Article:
Security pros highlight challenges, opportunities of conflict in modern IT battlefield
From left: Retired Lt. Gen. Brad Shwedo, former Joint Staff chief information officer; retired Brig. Gen. David Stilwell, former assistant Secretary of State; and Col. Miriam Krieger, political science department head at the U.S. Air Force Academy, take part in a panel hosted by the school’s Institute for Future Conflict and Center for Character and Leadership Development, with Cadet 1st Class Justin Yates (right) moderating, Sept. 17, 2021. (U.S. Air Force photo/Trevor Cokley)
Story by Ray Bowden, U.S. Air Force Academy Public Affairs
U.S. AIR FORCE ACADEMY, Colo. – Technology is a boon for U.S. defense but its exploitation by adversaries’ fans discontent, misinformation and security challenges, three national security experts told Air Force Academy cadets, Sept. 17.
Retired Brig. Gen. David Stilwell, former assistant Secretary of State, said misinformation undermines human dignity.
“Artificial intelligence allows adversaries to create narratives that are 100% false,” he said, “causing confusion and strife within the U.S.”
Col. Miriam Krieger, Academy political science department head; retired Lt. Gen. Brad Shwedo, former Joint Staff chief information officer; and Stilwell formed a panel hosted by the school’s Institute for Future Conflict and Center for Character and Leadership Development.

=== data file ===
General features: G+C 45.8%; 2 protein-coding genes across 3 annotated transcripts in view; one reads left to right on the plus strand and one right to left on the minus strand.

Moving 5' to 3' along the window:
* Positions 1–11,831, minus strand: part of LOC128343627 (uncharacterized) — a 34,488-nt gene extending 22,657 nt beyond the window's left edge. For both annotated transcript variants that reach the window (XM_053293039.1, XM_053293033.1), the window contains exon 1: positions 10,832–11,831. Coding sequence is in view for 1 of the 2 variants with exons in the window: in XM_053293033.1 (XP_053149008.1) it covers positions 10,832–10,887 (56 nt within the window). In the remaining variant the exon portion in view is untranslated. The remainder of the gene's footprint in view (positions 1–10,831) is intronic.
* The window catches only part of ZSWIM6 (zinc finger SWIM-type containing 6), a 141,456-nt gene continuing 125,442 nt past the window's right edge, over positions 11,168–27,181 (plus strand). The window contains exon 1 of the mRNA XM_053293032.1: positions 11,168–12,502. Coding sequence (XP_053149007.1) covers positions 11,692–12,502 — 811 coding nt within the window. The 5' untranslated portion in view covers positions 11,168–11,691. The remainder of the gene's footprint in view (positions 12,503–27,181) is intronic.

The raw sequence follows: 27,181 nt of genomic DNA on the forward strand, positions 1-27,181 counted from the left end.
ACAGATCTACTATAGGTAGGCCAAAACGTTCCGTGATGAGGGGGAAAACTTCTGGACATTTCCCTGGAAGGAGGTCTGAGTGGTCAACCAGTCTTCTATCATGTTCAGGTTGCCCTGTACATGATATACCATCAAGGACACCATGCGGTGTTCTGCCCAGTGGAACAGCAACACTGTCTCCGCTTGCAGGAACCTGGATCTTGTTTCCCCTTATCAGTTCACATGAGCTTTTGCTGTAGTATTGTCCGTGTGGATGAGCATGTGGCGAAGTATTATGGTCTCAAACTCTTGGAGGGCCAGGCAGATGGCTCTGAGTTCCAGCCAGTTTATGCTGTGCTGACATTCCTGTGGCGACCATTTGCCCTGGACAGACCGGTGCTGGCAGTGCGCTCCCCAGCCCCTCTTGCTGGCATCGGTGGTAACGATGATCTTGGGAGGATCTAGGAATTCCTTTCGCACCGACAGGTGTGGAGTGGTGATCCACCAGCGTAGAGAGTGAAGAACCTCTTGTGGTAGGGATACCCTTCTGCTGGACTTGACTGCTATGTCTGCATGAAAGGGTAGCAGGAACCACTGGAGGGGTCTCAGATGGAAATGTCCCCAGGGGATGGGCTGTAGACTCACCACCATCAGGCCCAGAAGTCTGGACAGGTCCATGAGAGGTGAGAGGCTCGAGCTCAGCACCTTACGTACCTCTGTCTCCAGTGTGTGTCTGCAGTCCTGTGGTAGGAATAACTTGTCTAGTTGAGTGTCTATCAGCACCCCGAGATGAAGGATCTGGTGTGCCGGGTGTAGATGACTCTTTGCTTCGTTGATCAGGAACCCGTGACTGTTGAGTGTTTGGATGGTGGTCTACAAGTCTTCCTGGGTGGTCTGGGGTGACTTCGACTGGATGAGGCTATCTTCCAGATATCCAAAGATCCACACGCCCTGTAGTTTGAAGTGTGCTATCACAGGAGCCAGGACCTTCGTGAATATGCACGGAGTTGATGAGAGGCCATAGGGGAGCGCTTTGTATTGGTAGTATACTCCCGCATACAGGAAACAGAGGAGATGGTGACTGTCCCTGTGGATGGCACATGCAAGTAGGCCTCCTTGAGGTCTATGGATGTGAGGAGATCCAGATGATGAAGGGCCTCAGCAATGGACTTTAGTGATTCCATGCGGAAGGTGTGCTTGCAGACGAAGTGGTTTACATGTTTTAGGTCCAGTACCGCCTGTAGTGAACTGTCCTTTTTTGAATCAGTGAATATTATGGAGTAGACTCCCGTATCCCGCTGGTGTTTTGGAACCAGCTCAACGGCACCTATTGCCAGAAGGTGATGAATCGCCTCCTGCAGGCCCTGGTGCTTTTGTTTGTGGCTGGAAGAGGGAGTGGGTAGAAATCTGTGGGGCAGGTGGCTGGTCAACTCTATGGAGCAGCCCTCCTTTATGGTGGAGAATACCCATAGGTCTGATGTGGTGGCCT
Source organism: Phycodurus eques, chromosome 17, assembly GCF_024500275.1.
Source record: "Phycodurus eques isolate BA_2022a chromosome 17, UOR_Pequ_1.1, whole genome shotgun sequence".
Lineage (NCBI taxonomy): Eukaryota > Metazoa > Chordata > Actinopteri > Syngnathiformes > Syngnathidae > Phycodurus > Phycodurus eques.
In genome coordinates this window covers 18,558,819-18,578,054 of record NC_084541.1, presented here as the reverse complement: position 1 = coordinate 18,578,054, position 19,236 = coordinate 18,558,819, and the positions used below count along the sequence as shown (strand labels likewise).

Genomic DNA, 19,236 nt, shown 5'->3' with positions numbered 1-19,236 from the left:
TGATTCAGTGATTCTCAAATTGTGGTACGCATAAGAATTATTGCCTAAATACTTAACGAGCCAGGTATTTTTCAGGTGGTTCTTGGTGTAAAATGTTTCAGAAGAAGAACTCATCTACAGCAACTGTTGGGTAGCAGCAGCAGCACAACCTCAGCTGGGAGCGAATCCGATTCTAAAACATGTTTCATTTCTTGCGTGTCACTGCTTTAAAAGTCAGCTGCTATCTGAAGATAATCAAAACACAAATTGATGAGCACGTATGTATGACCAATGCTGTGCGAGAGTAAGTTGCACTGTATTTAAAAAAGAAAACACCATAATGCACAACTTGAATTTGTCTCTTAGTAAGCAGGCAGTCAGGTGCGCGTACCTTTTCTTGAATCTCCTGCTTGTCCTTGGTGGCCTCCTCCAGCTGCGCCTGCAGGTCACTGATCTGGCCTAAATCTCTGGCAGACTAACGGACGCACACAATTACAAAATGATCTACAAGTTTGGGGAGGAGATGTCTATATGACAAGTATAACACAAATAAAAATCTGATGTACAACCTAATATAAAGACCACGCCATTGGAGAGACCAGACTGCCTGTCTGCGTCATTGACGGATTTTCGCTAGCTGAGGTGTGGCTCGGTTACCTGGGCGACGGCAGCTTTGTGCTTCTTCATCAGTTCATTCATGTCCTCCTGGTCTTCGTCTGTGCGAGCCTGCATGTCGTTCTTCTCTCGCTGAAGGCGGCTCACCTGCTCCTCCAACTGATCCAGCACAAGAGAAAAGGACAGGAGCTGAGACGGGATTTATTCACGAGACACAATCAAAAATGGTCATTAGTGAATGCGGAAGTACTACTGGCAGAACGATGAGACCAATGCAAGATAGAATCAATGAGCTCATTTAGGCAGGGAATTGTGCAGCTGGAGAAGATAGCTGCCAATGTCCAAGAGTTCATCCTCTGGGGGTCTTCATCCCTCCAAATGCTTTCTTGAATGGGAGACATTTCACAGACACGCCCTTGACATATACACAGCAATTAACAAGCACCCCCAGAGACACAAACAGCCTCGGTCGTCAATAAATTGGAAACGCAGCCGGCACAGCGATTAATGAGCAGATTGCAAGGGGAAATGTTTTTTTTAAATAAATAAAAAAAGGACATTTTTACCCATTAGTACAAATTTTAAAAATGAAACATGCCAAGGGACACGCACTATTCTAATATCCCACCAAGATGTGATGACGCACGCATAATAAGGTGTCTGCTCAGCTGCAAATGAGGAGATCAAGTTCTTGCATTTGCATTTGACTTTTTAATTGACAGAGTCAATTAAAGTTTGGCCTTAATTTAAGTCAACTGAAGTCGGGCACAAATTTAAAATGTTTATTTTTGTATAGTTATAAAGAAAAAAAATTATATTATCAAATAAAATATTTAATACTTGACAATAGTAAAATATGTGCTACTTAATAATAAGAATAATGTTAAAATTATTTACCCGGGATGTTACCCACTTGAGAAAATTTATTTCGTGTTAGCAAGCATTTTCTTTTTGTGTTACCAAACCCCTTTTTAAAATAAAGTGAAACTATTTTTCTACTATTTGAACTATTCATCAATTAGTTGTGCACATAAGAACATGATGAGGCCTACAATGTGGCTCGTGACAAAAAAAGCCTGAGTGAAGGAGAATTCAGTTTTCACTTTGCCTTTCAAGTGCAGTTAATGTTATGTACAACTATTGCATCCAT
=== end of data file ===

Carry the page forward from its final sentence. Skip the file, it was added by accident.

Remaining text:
Krieger said the manipulation of technology by adversaries shifts the definition and manner of U.S. defense.
“Future conflicts are going to be everywhere at once,” she said. “How do we know we’re at war? It’s so fuzzy and so grey that you might not know you’re at war when it begins.”
Stilwell, also a former defense attache in Beijing, said technology continues to change the definition of “battle.”
“Warfare is all over you,” he said, with most unaware of the security risks rife in the tech-based tools they use “every minute of every day.
“Your cellphone is a great helper, but it’s also the biggest vulnerability we have,” Stilwell said. “Anyone with a laptop and [bad] intent is a combatant. Every time you log or punch in [to a cellphone] on your phone you are being surveilled.”
Shwedo directs the IFC and works with senior Air Force officials to support Defense Department needs. The talents and research of Academy cadets provides the Pentagon with ammunition against hacking, he said, “intellectual property theft and outright information spin conducted primarily by China and Russia.”
“Anytime you have a great challenge, there is great opportunity,” he said.
The IFC director said the fight against adversarial nations and state actors in the info realm is similar to Martial Arts.
“It’s like Jujitsu – We use their own force against them,” he said.
The panelists said the influence of Academy cadets on national security should not be underestimated and advised them to develop a “healthy distrust” of internet information.
Krieger, Stilwell and Shwedo agreed that regardless of the conflict, the U.S. must lead the way in abiding by laws and treating all inside and outside its borders with dignity and respect.
“How we treat other people is at the center of conflict,” Shwedo said.
The panel discussion coincides with next years’ National Center for Character and Leadership Symposiums’ theme of “Ethics and Respect for Human Dignity.”